Local residents, officials and clergy held candles Sunday nightat the Steven McDonald Garden of Forgiveness in Malverne in honor of slain NYPD Officer Jason Rivera and critically wounded Officer Wilbert Mora, who were shot Friday night responding to a mother-son dispute in Harlem. Credit: Howard Siimmons

The crowd gathered solemnly at the Steven McDonald Garden of Forgiveness in Malverne Sunday evening to pay tribute to slain NYPD Officer Jason Rivera and critically wounded Officer Wilbert Mora, who were shot while responding to a domestic dispute call on Friday.

The vigil was attended by several dozen local residents, officials and clergy, who held candles in honor of the officers ambushed Friday night responding to a mother-son dispute. Rivera, 22, was shot and killed inside the Harlem apartment unit.

Mora, 27, was transferred Sunday from Harlem Hospital to NYU Langone Medical Center in Manhattan, officials said.

Police have identified the suspect as Lashawn McNeil, 47, who was shot and critically wounded by a third cop who had responded to the original call, on West 135th Street near Malcolm X Boulevard.

NYPD Officer Lewis Larra, 23, who graduated with Rivera from the police academy and is assigned to Harlem's 32nd Precinct along with the two officers, spoke at the vigil.

"Last night I came, drove up to the precinct, parked my car and I had butterflies in my stomach because after the whole incident it’s very unfortunate to walk into a precinct when you have two fellow officers that are no longer there," Larra said. "We’re just taking it day by day."

He said the loss has taken a toll on him and his colleagues, but said he was happy to see the community’s support.

"I’ve been in tears since I found out the news about Officer Rivera being killed Friday night and that’s why we’re here tonight," said Doris Aresta, who organized the vigil. "If anyone in this crowd knows me, they know I back the blue."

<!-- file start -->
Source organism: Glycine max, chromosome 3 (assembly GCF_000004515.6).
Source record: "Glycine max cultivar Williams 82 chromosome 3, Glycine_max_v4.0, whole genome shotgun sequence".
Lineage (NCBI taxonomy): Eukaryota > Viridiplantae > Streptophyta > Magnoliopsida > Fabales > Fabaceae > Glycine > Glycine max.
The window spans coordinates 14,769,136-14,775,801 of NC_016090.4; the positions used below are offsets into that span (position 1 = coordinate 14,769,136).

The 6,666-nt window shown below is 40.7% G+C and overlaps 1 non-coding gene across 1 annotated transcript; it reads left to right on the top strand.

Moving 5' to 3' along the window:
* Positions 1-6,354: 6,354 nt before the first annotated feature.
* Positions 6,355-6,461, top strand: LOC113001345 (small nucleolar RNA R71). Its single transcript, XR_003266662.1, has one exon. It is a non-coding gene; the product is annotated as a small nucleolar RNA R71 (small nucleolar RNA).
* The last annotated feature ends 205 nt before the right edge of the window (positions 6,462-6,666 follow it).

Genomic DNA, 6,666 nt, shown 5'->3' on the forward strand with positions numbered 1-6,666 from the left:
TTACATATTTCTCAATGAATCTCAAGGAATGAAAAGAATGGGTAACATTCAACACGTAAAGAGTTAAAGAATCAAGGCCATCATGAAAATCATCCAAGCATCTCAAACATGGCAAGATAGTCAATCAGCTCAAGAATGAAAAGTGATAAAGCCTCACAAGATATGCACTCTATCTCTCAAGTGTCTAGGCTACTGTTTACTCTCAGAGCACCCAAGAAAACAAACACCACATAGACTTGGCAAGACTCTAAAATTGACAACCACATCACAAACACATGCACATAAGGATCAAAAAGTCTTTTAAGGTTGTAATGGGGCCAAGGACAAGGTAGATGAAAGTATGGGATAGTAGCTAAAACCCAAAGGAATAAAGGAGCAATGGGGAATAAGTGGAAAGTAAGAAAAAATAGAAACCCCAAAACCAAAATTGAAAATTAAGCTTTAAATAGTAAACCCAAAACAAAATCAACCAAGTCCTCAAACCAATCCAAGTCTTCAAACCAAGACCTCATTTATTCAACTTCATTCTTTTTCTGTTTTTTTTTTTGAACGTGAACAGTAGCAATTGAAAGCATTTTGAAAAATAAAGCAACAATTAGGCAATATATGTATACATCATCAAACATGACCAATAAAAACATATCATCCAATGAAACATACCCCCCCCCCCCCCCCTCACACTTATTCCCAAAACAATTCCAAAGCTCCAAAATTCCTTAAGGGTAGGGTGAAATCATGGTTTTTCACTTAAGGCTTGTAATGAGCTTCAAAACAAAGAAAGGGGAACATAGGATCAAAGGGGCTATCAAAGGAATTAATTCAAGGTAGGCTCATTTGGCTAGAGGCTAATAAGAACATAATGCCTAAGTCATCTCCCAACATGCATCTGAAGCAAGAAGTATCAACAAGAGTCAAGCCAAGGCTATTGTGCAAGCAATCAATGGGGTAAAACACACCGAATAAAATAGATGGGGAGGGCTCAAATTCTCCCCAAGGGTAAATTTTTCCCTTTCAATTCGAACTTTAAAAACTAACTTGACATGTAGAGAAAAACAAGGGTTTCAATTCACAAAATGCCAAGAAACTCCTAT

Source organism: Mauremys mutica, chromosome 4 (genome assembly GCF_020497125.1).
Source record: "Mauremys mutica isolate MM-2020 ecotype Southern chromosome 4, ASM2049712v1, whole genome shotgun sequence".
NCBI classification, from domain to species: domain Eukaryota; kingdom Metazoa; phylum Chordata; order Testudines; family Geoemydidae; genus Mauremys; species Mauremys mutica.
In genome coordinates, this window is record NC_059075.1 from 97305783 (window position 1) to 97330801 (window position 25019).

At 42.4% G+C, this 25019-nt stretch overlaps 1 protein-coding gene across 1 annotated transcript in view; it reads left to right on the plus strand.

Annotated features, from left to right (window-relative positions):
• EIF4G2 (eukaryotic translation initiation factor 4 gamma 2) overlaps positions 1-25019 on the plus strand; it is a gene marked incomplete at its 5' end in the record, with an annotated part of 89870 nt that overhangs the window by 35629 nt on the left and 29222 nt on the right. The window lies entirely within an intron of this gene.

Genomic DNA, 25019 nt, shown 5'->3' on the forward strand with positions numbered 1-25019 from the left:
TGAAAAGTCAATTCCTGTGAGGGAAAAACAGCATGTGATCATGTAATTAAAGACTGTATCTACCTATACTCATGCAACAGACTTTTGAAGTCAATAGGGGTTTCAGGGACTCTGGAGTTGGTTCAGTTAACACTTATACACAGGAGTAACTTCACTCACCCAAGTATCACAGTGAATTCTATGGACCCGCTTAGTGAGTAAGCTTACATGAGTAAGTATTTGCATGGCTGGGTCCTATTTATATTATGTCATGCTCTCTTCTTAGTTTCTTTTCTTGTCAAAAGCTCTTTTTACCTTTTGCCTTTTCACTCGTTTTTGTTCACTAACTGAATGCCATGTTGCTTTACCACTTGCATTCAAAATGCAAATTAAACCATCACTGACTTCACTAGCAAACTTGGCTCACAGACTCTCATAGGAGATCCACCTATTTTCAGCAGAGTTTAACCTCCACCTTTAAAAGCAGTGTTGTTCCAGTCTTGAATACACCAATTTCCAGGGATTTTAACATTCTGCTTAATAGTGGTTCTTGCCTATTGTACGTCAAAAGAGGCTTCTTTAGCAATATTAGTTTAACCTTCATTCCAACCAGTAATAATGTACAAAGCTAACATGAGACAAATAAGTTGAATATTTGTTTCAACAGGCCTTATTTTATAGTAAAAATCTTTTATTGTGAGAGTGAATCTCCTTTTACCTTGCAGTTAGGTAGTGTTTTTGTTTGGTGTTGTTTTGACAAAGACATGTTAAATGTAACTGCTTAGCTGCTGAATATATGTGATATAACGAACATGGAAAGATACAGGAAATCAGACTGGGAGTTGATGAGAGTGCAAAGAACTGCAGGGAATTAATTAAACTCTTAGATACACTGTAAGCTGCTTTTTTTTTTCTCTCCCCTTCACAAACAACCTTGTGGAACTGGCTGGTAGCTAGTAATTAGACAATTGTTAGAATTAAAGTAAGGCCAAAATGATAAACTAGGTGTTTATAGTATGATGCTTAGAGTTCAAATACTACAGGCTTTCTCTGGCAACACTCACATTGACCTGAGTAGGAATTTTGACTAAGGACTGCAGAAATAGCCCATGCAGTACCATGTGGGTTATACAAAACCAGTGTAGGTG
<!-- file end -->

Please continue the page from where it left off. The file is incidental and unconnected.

Aresta, whose husband and son are in law enforcement, said she was heartbroken over Rivera's loss.

"A 22-year old young man, I call him a kid," she said. "He could’ve been one of my children and he’s gone."

The garden where the vigil was held honors McDonald, who was shot and paralyzed while in the line of duty in Central Park in 1986.

He went on to become an activist preaching to overcome the cycle of violence with love, respect and forgiveness. He died in 2017, at the age of 59, after a heart attack.

On the five-year anniversary of McDonald’s death earlier this month, officials had gathered at Manhattan's St. Patrick’s Cathedral to remember him at a Mass offered by Cardinal Timothy Dolan.

At the vigil Sunday night, Nassau Police Commissioner Patrick Ryder said officers will be back there to mourn the death of yet another fallen officer.

"Unfortunately, this Friday we’ll be back in St. Patrick’s and we’re saying goodbye to another hero and somewhere there'll be a park built and put in his name because we promise to never forget," Ryder said.

"It’s part of what we do in law enforcement to never forget our fallen," he said. "Always remember those who have paid the ultimate sacrifice."

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